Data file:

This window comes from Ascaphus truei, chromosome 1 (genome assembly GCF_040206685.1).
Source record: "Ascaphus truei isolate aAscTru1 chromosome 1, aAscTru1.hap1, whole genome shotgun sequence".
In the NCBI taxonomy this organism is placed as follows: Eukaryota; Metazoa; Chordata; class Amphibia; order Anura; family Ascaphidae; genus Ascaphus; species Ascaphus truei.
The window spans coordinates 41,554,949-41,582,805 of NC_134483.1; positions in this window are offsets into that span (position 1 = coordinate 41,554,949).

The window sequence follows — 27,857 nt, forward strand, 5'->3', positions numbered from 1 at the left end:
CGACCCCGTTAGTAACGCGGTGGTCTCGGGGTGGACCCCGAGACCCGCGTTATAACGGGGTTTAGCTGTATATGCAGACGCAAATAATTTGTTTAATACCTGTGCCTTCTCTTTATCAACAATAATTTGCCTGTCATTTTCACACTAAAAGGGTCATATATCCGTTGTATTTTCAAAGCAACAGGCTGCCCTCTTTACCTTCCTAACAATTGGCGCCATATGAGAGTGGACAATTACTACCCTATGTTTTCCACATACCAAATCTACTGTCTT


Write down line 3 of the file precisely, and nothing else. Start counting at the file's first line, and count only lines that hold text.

In the NCBI taxonomy this organism is placed as follows: Eukaryota; Metazoa; Chordata; class Amphibia; order Anura; family Ascaphidae; genus Ascaphus; species Ascaphus truei.